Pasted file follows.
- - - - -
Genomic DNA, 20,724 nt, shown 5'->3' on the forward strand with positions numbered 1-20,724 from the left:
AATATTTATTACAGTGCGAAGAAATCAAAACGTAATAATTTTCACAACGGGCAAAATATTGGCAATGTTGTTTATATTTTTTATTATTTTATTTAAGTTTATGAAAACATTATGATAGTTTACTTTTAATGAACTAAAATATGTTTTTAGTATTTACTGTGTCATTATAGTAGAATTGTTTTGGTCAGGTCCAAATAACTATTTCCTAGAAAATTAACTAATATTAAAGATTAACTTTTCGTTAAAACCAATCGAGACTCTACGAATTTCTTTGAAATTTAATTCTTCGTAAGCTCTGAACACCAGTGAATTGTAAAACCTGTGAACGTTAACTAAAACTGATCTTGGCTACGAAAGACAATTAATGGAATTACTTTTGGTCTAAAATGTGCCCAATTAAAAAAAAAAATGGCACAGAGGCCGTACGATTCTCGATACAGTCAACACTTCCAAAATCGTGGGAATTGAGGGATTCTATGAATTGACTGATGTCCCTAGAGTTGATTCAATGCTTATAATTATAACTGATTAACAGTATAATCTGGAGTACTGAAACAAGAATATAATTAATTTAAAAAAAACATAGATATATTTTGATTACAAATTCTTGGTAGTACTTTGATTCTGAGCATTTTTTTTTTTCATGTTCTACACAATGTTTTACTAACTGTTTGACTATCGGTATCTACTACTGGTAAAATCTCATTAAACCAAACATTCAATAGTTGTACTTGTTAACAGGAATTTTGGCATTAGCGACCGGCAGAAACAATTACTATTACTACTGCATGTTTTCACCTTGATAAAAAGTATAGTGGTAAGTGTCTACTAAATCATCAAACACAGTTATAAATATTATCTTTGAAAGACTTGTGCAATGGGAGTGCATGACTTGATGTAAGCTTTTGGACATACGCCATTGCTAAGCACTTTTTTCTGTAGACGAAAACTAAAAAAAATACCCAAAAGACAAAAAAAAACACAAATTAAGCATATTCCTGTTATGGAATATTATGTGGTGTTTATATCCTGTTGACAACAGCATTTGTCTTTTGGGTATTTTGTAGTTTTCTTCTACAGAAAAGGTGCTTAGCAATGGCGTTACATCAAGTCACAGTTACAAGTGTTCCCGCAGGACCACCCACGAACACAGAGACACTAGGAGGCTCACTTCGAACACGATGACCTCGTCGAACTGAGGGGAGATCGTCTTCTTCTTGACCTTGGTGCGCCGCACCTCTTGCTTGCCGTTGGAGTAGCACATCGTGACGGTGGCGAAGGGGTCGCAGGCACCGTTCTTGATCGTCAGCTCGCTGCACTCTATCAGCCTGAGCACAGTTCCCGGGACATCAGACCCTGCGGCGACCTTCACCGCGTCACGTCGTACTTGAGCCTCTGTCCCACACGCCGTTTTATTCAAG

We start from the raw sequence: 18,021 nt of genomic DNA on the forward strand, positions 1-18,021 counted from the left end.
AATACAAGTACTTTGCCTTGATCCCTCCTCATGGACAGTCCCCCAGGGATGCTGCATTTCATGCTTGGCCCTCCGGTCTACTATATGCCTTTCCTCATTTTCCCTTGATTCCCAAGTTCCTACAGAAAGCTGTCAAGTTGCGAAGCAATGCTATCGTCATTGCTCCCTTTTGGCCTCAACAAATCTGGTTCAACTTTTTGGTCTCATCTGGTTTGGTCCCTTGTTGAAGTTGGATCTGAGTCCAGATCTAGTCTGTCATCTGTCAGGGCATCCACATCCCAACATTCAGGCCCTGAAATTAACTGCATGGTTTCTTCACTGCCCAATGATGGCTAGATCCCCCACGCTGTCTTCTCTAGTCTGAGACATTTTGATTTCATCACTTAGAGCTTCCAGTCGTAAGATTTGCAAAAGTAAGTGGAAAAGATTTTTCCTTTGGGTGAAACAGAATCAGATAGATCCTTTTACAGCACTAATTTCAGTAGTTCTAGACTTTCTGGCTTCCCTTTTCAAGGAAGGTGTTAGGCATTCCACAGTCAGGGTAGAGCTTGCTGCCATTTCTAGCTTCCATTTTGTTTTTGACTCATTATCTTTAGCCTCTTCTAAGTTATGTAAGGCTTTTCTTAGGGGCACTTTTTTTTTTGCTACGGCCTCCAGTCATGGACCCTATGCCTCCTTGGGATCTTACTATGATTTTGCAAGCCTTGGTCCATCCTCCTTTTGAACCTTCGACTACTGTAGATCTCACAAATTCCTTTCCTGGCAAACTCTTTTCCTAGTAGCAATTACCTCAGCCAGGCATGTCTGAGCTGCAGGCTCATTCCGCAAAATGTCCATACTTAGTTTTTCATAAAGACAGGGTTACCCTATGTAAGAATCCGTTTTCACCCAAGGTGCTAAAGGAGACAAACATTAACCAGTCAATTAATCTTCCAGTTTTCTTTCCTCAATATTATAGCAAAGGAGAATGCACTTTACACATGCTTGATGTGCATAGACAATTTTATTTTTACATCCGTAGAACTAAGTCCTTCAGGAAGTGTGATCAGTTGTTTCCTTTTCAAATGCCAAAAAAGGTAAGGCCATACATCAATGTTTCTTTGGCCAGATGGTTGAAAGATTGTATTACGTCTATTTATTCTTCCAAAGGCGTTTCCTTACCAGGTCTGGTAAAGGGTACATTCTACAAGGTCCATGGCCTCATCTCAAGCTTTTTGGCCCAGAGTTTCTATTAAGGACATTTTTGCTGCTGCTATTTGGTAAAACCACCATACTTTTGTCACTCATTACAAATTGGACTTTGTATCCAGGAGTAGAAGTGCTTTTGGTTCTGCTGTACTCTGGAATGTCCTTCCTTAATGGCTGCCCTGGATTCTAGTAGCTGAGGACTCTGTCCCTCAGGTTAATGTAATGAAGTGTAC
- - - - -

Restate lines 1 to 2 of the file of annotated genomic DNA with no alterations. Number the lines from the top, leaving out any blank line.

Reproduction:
Genomic DNA, 20,724 nt, shown 5'->3' on the forward strand with positions numbered 1-20,724 from the left:
AATATTTATTACAGTGCGAAGAAATCAAAACGTAATAATTTTCACAACGGGCAAAATATTGGCAATGTTGTTTATATTTTTTATTATTTTATTTAAGTTTATGAAAACATTATGATAGTTTACTTTTAATGAACTAAAATATGTTTTTAGTATTTACTGTGTCATTATAGTAGAATTGTTTTGGTCAGGTCCAAATAACTATTTCCTAGAAAATTAACTAATATTAAAGATTAACTTTTCGTTAAAACCAATCGAGACTCTACGAATTTCTTTGAAATTTAATTCTTCGTAAGCTCTGAACACCAGTGAATTGTAAAACCTGTGAACGTTAACTAAAACTGATCTTGGCTACGAAAGACAATTAATGGAATTACTTTTGGTCTAAAATGTGCCCAATTAAAAAAAAAAATGGCACAGAGGCCGTACGATTCTCGATACAGTCAACACTTCCAAAATCGTGGGAATTGAGGGATTCTATGAATTGACTGATGTCCCTAGAGTTGATTCAATGCTTATAATTATAACTGATTAACAGTATAATCTGGAGTACTGAAACAAGAATATAATTAATTTAAAAAAAACATAGATATATTTTGATTACAAATTCTTGGTAGTACTTTGATTCTGAGCATTTTTTTTTTTCATGTTCTACACAATGTTTTACTAACTGTTTGACTATCGGTATCTACTACTGGTAAAATCTCATTAAACCAAACATTCAATAGTTGTACTTGTTAACAGGAATTTTGGCATTAGCGACCGGCAGAAACAATTACTATTACTACTGCATGTTTTCACCTTGATAAAAAGTATAGTGGTAAGTGTCTACTAAATCATCAAACACAGTTATAAATATTATCTTTGAAAGACTTGTGCAATGGGAGTGCATGACTTGATGTAAGCTTTTGGACATACGCCATTGCTAAGCACTTTTTTCTGTAGACGAAAACTAAAAAAAATACCCAAAAGACAAAAAAAAACACAAATTAAGCATATTCCTGTTATGGAATATTATGTGGTGTTTATATCCTGTTGACAACAGCATTTGTCTTTTGGGTATTTTGTAGTTTTCTTCTACAGAAAAGGTGCTTAGCAATGGCGTTACATCAAGTCACAGTTACAAGTGTTCCCGCAGGACCACCCACGAACACAGAGACACTAGGAGGCTCACTTCGAACACGATGACCTCGTCGAACTGAGGGGAGATCGTCTTCTTCTTGACCTTGGTGCGCCGCACCTCTTGCTTGCCGTTGGAGTAGCACATCGTGACGGTGGCGAAGGGGTCGCAGGCACCGTTCTTGATCGTCAGCTCGCTGCACTCTATCAGCCTGAGCACAGTTCCCGGGACATCAGACCCTGCGGCGACCTTCACCGCGTCACGTCGTACTTGAGCCTCTGTCCCACACGCCGTTTTATTCAAG